The substance of the book is so general that it becomes essentially nothing, empty universality punctuated from time to time with a vaguely gross detail, like the narrator eating balls of his love object’s hair (“object” is the right word, since the editor never seems like a distinct individual) or, later, the narrator’s drunken attempt to run a marathon while dressed in a sweater, collapsing less than a mile in. Sometimes the writing is funny, but often it’s just deliberately opaque. Instead of dialogue, the reader gets, “We started telling each other all of the things that people who are falling in love tell one another.” Instead of specifics about the editor, the reader gets, “You were the most beautiful thing I had ever seen.” This should be considered a great compliment, the narrator declares, because there are more things in the world than there are people. But that explanation works only if the reader is willing to live inside the narrator’s cyclical reasoning, a herculean task. Outside of this logic, in a world where people are at least trying to agree on a shared reality, you’re left with someone calling the person he loves a thing.

Originally published in 1974 and too long out of print, Alison Mills Newman’s FRANCISCO (New Directions, 117 pp., paperback, $14.95) is a dazzling book written with the immediacy of life. The novel’s sharp, funny, first-person narrator makes her way through the Black Arts movement of the 1970s, searching for her own way of seeing and describing the world. The sentences brim with rebellion and pleasure, creating a sensual odyssey of self-discovery and experience.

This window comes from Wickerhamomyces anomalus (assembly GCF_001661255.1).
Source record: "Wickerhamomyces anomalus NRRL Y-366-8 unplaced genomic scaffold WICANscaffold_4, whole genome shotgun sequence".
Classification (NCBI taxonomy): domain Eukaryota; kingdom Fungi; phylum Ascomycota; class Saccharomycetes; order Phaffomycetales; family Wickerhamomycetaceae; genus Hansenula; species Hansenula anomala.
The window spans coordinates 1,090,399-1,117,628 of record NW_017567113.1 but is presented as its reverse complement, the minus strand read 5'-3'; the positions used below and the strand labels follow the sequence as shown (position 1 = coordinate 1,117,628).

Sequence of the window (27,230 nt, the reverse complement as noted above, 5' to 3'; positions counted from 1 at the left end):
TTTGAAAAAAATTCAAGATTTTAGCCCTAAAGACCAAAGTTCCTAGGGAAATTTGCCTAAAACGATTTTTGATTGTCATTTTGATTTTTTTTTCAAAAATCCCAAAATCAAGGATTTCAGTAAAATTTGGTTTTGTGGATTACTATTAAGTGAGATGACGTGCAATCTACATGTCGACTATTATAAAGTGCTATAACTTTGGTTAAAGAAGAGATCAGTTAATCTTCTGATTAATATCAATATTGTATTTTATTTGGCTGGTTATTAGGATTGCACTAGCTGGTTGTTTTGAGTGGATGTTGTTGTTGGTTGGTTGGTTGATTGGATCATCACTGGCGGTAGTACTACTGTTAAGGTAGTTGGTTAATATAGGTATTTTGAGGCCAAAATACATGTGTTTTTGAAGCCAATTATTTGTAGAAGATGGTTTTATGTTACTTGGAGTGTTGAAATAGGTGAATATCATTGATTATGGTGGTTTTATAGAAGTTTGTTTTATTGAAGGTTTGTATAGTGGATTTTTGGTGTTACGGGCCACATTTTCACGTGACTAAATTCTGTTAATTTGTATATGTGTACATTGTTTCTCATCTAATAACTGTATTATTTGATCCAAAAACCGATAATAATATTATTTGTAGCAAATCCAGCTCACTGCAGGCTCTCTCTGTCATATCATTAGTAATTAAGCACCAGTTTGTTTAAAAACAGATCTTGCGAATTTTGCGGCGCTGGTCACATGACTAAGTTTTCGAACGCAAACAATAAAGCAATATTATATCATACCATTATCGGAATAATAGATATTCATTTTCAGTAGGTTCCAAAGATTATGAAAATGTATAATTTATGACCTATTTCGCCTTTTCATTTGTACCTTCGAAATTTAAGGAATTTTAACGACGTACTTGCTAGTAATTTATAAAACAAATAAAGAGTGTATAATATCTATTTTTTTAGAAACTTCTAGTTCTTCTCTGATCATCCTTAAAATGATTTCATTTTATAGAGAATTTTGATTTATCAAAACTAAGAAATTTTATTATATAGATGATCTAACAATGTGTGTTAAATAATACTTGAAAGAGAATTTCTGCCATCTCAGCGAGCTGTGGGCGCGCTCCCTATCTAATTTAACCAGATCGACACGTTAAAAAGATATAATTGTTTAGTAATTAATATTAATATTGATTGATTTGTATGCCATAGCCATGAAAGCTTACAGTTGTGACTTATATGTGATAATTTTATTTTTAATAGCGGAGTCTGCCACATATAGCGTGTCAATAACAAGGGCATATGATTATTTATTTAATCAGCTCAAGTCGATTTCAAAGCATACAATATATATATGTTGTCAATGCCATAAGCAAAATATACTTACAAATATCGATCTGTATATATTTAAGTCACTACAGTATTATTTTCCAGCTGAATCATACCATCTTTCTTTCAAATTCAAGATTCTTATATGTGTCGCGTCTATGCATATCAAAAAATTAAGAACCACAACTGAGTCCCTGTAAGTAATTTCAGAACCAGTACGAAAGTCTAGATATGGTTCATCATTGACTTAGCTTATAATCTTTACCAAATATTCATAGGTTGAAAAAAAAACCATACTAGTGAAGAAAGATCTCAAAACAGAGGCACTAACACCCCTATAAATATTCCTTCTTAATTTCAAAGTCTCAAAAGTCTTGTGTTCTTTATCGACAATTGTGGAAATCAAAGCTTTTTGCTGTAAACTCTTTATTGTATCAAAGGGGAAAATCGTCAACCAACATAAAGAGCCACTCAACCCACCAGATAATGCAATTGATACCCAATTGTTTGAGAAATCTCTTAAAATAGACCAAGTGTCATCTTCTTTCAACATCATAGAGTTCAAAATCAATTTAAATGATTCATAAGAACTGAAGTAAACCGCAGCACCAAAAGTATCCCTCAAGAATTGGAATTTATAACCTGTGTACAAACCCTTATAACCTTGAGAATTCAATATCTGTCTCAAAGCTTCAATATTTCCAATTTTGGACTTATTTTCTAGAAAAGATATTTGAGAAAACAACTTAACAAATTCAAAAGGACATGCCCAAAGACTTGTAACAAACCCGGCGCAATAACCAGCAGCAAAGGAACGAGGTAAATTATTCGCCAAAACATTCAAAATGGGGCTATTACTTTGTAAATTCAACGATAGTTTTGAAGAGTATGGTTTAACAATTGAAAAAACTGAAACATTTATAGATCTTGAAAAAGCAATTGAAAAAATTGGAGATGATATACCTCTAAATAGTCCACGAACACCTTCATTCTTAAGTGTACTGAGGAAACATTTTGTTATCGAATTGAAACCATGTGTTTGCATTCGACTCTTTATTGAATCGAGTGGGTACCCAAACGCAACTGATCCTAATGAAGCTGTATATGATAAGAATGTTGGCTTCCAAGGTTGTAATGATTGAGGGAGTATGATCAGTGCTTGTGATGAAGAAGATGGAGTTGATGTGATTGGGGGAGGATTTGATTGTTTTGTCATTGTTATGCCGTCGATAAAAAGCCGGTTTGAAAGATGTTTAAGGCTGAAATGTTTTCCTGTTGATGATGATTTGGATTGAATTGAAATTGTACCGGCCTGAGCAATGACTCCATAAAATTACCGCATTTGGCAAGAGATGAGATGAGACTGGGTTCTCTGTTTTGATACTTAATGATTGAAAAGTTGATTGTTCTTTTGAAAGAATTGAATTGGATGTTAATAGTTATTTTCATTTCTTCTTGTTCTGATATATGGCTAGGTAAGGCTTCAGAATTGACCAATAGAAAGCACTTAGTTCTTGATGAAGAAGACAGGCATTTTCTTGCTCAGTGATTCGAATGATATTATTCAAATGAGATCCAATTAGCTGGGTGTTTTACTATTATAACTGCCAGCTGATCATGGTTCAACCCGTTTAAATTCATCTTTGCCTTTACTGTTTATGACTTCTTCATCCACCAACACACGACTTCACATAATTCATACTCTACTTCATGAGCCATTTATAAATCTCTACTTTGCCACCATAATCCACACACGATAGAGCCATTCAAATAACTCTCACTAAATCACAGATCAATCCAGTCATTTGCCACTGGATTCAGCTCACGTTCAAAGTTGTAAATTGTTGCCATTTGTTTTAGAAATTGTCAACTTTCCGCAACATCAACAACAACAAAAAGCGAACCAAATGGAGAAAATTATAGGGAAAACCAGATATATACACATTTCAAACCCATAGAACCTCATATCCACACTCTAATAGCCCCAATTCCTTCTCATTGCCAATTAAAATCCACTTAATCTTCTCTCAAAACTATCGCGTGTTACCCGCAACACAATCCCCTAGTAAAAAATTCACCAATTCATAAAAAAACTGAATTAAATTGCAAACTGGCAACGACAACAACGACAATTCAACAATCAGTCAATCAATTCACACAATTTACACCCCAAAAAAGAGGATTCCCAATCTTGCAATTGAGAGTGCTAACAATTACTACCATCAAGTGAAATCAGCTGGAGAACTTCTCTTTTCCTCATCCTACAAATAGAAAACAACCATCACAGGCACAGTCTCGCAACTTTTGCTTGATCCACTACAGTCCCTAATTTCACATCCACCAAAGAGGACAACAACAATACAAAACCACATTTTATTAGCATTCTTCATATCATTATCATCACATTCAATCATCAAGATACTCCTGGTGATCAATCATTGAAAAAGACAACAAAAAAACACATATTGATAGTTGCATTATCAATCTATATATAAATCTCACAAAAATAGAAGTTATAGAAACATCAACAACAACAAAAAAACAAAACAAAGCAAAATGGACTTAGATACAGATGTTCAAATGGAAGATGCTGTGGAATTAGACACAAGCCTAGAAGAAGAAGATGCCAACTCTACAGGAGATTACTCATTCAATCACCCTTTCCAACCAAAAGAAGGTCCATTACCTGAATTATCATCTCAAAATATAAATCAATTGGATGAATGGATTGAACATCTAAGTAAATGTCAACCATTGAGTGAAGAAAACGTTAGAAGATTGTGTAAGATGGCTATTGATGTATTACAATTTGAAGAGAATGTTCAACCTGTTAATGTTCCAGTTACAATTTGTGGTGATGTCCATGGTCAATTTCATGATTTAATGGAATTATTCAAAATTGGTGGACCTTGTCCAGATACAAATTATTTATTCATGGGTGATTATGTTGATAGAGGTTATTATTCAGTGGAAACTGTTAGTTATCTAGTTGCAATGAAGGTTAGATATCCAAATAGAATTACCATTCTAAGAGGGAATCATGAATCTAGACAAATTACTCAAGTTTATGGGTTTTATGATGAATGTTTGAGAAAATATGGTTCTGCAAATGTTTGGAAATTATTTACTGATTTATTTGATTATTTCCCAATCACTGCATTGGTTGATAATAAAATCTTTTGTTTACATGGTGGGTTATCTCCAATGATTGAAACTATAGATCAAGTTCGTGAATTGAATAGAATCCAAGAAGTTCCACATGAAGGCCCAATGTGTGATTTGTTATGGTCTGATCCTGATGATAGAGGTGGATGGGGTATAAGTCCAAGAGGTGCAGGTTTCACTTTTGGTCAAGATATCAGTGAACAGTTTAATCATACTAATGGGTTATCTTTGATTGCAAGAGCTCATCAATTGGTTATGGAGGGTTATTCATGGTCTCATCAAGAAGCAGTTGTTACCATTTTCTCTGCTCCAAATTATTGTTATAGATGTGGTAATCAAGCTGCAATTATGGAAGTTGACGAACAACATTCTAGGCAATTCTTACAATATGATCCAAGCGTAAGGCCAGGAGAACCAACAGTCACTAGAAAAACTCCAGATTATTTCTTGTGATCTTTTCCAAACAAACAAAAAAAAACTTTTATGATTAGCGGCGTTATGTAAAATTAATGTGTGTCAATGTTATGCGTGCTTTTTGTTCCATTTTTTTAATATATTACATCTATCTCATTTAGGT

The narrator is, as Mills Newman was in real life, a young Black actress who is tired of working in white-dominated Hollywood. She falls in love with an intense and driven independent filmmaker, the titular Francisco. Francisco becomes a sort of anti-muse, their relationship inspiring the narrator not to create, but to experience. (Francisco himself finds lust detrimental to work, frequently shutting himself away from the narrator to finish his film.) In this novel, the creative impulse is cut off from the urge to create products for consumption. Instead, this energy is funneled into the sheer exuberance of being alive.

The result is a loose narrative written with keen observations and driven by the narrator’s own hunger for Francisco, food and connection. (Some of the best writing takes the form of descriptions of meals, demonstrating how the narrator and Francisco seduce and care for each other through their stomachs.) Each scene is wonderful on its own and refuses to build into a traditional narrative structure: a filmed dance party in a borrowed mansion for one of Francisco’s movies, a naked confrontation with the “madness” of the ocean, sex in other people’s beach houses, a drawn-out battle with a waiter for just one more bowl of guacamole. This delightfully smart and funny protagonist is a reminder of the difficulty and beauty of a life lived on its own terms.

Alyssa Songsiridej is the author of “Little Rabbit,” a finalist for the Center for Fiction First Novel Prize.


THIRST FOR SALT (Tin House, 262 pp., paperback, $16.95)HOURGLASS (Europa, 199 pp., $25)FRANCISCO (New Directions, 117 pp., paperback, $14.95)